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Real Moms, Real Kids: All About Reading and Dyslexia

Real Moms, Real Kids: All About Reading and Dyslexia

All About Reading and dyslexia: have you ever wondered if AAR works for students who struggle with this learning challenge?

Marianne Sunderland is mom to eight children, seven of whom have dyslexia. She is also the author of Dyslexia 101: Truths, Myths, and What Really Works.

As a trained Orton-Gillingham practitioner, Marianne designs courses specifically for parents of dyslexic children, and is a sought-after speaker on the topic of teaching reading at homeschool conferences.

With all of her experience, you’d hardly think that Marianne would be in the market for reading curriculum, but she is an avid All About Reading user.

All About Reading and All About Spelling are structured programs with a carefully planned sequence. Why reinvent the wheel if you don’t have to? Having the lessons, stories, and activity sheets readily available makes the job of teaching much easier, even for an expert like Marianne.

With seven dyslexic children and one traditional learner, Marianne has a unique story to tell. I love to get these peeks into other family’s lives to see how they homeschool and what is important to them!

Here’s Marianne…

Here’s a common scene from my household:

Ben (age 7): “Mom! Can we do school?”
Me: “It’s Saturday, Buddy. We don’t do school on Saturdays!”
Ben (with dramatic emphasis): “Awwww. Bummer!”

How far our family has come from our early days teaching our seven kids with dyslexia to read!

Those were long, hard days before we understood that our kids’ reading struggles were caused by small differences in the wiring of their brains. What a relief to learn that our kids’ struggles didn’t mean that they were willful and lazy and that we weren’t the worst parents in the world!

I’m pretty sure that we’ve tried every method and reading program available over our past 20 years of homeschooling. If you’ve been teaching kids with dyslexia to read for any amount of time, you know that traditional methods of teaching reading don’t work.

I always knew that our kids with dyslexia were bright, even though they struggled mightily with the written word, both reading and spelling. What I didn’t know way back then was that the reason most reading programs don’t work for dyslexic kids is that they are using the wrong methods.

During those years of slow, frustrating progress teaching our kids with dyslexia to read, I began to research learning, reading, and dyslexia—anything that might point us in the right direction. We tried all kinds of programs, supplements, and exercises in the hopes that their dyslexia would be “cured.” Turns out dyslexia is genetic—dyslexic kids become dyslexic adults.

What I learned was that instead of looking for a miracle cure, I needed to look for the way in which my kids could learn to read. Enter All About Reading!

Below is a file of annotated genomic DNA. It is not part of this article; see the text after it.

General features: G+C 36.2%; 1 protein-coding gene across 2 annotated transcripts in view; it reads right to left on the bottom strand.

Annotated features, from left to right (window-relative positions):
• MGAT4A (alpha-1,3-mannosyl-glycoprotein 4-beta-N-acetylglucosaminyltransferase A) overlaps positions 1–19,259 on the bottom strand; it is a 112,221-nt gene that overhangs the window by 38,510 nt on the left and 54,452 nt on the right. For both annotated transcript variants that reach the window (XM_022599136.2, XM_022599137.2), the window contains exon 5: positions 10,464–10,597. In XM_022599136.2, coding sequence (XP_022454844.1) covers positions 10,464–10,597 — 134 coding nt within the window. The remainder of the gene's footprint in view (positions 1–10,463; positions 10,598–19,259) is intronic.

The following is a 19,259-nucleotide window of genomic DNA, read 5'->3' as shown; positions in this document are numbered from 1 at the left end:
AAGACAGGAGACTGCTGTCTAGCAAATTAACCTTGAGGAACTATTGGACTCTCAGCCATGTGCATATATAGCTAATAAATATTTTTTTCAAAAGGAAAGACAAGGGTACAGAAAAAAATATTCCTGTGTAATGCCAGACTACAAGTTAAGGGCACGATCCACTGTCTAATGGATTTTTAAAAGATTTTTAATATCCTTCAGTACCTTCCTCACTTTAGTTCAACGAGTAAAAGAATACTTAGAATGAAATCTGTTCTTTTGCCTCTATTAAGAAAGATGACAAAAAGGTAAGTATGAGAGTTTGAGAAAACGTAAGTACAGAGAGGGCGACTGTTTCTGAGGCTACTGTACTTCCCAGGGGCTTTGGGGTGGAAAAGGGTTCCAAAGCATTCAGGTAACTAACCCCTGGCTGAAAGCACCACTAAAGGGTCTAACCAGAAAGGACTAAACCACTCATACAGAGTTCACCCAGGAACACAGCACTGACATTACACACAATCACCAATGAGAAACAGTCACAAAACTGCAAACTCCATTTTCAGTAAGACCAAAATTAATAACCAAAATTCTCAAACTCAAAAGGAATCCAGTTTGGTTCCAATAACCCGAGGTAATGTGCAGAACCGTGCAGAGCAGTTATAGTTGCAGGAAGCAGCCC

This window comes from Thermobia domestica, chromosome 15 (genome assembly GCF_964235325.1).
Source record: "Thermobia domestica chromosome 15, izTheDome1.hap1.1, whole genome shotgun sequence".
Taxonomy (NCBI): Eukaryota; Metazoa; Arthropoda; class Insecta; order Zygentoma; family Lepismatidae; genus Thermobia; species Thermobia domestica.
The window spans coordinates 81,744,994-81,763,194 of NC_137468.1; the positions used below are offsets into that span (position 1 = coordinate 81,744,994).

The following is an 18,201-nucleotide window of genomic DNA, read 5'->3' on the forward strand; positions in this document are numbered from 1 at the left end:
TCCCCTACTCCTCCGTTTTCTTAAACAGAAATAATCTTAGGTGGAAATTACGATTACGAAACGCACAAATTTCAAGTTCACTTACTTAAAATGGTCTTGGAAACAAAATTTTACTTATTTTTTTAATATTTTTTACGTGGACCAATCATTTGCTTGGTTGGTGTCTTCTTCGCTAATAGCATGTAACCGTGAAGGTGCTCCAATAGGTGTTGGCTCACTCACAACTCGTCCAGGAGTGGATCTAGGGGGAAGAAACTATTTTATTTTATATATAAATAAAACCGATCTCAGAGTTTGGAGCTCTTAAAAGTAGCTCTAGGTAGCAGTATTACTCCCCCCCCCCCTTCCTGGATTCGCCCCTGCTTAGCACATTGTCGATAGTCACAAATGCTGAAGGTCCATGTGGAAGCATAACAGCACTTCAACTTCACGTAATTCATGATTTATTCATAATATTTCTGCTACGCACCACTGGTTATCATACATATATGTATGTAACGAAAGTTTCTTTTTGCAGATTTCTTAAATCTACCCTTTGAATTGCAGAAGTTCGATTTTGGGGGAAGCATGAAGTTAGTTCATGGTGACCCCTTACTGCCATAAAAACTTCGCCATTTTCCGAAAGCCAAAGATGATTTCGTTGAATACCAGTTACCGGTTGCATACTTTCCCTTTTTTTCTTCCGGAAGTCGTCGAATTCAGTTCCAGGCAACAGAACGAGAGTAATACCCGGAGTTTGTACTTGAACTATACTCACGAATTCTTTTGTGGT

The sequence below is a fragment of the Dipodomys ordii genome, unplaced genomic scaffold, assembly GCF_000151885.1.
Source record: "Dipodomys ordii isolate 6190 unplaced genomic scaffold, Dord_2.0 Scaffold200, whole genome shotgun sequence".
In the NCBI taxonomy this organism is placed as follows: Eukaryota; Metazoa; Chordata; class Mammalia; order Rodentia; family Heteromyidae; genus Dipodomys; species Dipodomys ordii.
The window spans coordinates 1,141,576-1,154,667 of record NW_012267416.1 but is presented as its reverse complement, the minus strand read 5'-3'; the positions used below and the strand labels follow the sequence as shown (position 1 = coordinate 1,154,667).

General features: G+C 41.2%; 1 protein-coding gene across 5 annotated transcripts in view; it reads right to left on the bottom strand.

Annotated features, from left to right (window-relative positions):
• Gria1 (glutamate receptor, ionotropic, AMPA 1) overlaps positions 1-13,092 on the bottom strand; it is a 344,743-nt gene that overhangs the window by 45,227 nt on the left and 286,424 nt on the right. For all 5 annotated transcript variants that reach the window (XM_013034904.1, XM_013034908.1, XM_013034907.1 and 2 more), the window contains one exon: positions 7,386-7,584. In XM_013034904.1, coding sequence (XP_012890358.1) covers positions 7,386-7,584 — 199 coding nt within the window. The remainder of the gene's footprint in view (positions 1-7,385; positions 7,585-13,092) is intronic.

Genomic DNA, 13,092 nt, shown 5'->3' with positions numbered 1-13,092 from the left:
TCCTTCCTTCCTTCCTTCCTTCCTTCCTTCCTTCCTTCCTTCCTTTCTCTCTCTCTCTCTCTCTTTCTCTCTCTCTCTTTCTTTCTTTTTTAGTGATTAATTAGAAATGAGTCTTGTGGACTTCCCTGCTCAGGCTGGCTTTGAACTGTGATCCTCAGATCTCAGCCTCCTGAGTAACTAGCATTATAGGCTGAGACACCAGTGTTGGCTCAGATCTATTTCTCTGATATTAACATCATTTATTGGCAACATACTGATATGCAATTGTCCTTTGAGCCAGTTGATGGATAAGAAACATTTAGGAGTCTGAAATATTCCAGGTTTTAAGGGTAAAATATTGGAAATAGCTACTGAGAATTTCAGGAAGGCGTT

Why It Works: All About Reading and Dyslexia

Real Moms, Real Kids: All About Reading and Dyslexia with Marianne Sunderland

There is no magic in the All About Reading program, but there sure seemed to be miracles when we began using it three years ago!

Until we discovered AAR, it seemed like all of our reading instruction leaked out of our kids’ ears during the night. I would teach a reading lesson. My child would understand and apply the rule. But the next day it was as if he had never heard that lesson! My kids could read a word on one line and in the very next sentence, forget the word entirely.

The hands-on, multisensory aspect of AAR has made an amazing impact on our kids’ ability to remember what they have learned. Reading still doesn’t come as easily for my dyslexic kids as it does for my one traditional learner. But the games and hands-on activities are fun, and that helps motivate them to push through their difficulties.

Real Moms, Real Kids: All About Reading and Dyslexia with Marianne Sunderland

I cannot tell you how many tears of frustration have been shed in our home over the years as we tried one reading program after the other that just didn’t work.

First I was annoyed. “Why can’t you remember this?!” and “Pay attention!

Then the kids were upset. I had no idea that they really were trying!

No one likes to do things they aren’t good at. But having fun and being able to experience success day by day is very motivating, not to mention much more enjoyable. Kids are almost always willing and eager to do things that are fun!

Real Moms, Real Kids: All About Reading and Dyslexia with Marianne Sunderland

We started using All About Reading three years ago, and now my kids:

  • enjoy school
  • are motivated to try hard
  • don’t hate reading time
  • are learning to read!

And as for me…

  • I feel confident
  • I’m motivated to keep pressing on
  • I enjoy teaching
  • I’m thrilled to finally be able to teach my kids to read in the way that they learn!

Here’s What I Love about Marianne’s Story